What do grasshoppers eat? It’s not just grass! New Leicester research shows similarities with mammal teeth like never before
New research led by palaeobiologists at the University of Leicester has identified startling similarities between the mouths of grasshoppers and mammal teeth.
The team of researchers used sophisticated three-dimensional imaging techniques to precisely map the shape of grasshopper’s mandibles, and present their findings in Methods in Ecology and Evolution, published today (Wednesday).
There are around 11,000 known species of grasshopper. It likely comes as a surprise that not all grasshoppers eat grass. In fact, they play a range of important roles in grasslands and other ecosystems – some are even carnivorous.
But analysis of the ecological importance of grasshoppers is not straightforward, and finding out what they eat requires detailed study of the contents of their guts or painstaking and time-consuming observations of how they feed in the wild. There is, however, a better way.
Like animals with teeth, the mouthparts of grasshoppers, known as mandibles, differ according to what they eat: some are molar-like and grind tough foods like grass, while others have sharper cutting edges. Until now this approach has lacked precision, able to assign grasshoppers only to broad feeding categories.
But the Leicester research – with input from the School of Earth Sciences at the University of Bristol – provides a new way to investigate the diets of the many species scientists have little information about, either because of their rarity or because they are extinct.
Leicester PhD researcher Chris Stockey is corresponding author for the study. He said: “Knowing what animals eat is fundamental to understanding ecosystems, but working this out can be difficult and time consuming, especially if the animals you study are rare, small, or move quickly.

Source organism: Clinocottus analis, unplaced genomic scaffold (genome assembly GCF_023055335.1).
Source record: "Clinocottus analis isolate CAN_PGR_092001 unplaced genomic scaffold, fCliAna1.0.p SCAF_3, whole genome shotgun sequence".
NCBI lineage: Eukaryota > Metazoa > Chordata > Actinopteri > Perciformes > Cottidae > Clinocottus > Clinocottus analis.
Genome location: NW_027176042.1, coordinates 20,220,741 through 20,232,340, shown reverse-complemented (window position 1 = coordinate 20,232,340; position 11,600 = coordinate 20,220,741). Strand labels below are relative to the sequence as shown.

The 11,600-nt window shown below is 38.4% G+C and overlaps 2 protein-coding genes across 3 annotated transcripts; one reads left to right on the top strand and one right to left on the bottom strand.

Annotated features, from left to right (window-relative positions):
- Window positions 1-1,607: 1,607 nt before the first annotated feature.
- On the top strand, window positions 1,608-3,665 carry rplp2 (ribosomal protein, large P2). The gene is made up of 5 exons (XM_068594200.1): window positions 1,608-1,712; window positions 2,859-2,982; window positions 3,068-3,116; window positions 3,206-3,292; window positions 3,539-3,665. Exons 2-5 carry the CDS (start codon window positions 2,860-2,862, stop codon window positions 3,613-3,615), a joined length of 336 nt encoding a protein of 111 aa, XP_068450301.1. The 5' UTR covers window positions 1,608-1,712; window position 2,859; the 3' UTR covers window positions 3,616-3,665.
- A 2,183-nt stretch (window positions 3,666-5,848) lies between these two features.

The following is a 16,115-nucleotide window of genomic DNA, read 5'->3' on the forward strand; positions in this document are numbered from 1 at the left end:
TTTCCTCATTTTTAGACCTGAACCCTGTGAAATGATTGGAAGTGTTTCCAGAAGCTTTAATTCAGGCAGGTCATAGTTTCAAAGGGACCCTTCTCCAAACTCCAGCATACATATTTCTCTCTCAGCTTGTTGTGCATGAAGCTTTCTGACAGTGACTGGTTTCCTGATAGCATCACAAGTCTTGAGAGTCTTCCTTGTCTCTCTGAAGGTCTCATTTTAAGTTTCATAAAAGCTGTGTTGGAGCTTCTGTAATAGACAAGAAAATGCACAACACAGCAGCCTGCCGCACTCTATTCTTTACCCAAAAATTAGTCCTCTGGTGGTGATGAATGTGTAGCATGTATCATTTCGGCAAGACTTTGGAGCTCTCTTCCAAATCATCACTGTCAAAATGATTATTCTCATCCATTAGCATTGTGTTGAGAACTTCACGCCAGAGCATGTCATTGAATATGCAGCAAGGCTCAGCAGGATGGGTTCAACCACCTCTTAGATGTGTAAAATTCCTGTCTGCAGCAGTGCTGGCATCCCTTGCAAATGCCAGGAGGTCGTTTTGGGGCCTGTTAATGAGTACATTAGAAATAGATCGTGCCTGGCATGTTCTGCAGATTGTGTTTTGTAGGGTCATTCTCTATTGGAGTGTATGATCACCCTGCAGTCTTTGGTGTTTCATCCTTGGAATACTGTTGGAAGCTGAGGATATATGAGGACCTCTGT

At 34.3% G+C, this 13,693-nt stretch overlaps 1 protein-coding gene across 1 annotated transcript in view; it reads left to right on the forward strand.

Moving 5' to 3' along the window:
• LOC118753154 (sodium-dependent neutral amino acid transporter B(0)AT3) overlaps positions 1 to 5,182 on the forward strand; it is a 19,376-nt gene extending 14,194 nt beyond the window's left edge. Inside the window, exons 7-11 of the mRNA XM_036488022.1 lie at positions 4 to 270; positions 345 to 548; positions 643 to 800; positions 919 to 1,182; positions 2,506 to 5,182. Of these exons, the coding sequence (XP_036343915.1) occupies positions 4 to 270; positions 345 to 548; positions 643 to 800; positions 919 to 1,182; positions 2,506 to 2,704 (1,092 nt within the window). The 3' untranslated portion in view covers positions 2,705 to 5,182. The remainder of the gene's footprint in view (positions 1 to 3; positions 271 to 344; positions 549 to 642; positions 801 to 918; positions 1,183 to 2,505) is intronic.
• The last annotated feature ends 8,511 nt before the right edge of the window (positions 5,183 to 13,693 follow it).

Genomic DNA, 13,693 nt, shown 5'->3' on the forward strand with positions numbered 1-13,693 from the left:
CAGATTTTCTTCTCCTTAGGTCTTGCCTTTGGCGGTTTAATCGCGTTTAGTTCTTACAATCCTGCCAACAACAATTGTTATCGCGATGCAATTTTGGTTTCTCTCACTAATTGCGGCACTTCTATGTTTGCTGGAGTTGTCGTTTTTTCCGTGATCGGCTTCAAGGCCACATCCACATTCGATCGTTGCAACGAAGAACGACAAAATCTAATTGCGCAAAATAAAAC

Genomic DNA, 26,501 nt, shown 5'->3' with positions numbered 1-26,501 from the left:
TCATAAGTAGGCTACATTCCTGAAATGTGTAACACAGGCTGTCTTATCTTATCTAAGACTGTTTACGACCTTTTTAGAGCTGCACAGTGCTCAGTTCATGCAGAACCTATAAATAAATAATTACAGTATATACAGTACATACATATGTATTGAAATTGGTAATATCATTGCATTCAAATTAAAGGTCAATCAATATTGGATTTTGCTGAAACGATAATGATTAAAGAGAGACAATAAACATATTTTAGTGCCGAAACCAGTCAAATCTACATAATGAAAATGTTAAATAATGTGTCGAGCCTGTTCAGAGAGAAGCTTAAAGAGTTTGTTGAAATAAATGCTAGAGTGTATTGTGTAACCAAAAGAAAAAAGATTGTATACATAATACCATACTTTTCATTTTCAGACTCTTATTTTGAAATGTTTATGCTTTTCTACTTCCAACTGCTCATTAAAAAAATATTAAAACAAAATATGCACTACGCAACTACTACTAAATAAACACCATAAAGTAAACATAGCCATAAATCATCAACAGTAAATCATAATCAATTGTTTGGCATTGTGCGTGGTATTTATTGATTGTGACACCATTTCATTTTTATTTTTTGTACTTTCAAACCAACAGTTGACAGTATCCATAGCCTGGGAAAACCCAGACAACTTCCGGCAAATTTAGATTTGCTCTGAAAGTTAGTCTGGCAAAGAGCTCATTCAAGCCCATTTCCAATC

“One of the advantages of our method is the powerful comparisons that it provides.
“Surprisingly, comparing the mandible landscapes of grasshoppers with mammal’s teeth allows grasshopper diet to be predicted with 82% accuracy – pretty amazing when you consider that the mouthparts of mammals and grasshoppers have evolved independently for 400 million years, and were not present in their common ancestor.”
Mark Purnell, Professor of Palaeobiology and Director of the Centre for Palaeobiology at the University of Leicester, said: “We measured the shapes of grasshopper’s mouthparts and analysed them like the topography of a landscape, and found clear differences linked to diet.
“Mandibles from carnivorous grasshoppers that eat soft flesh have steeper slopes and sharper cliff edges, while those that eat tough plant material, such as grass, have mandibles with complex undulating ‘landscapes’.”
The research was based on museum specimens, part of the huge collections kept behind the scenes for scientists to study – rooms full of millions of samples underneath the viewing galleries. Even the most studied of collections, such as Charles Darwin’s, yield new species each year.
Without having seen these organisms alive the only way to learn about their lifestyles and diets previously has been to painstakingly dissect them. Not only is dissection a slow process, but it can damage the specimens and limit their usefulness for further study.
The application of this new non-destructive method to museum collections provides an alternative way to learn about the ecologies of rare animals whilst preserving them for future study.
Dr Ben Price, Senior Curator at the Natural History Museum, who was not involved in the research, added: “This study is a great example of combining modern analytical methods with historical samples from museum collections to help understand the biodiversity of our planet. As technology advances additional uses of museum collections become possible and this non-destructive approach could reveal the diet information for thousands of species, decades after the specimens were collected.”
‘Dietary inference from dental topographic analysis of feeding tools in diverse animals’ is published in Methods in Ecology and Evolution.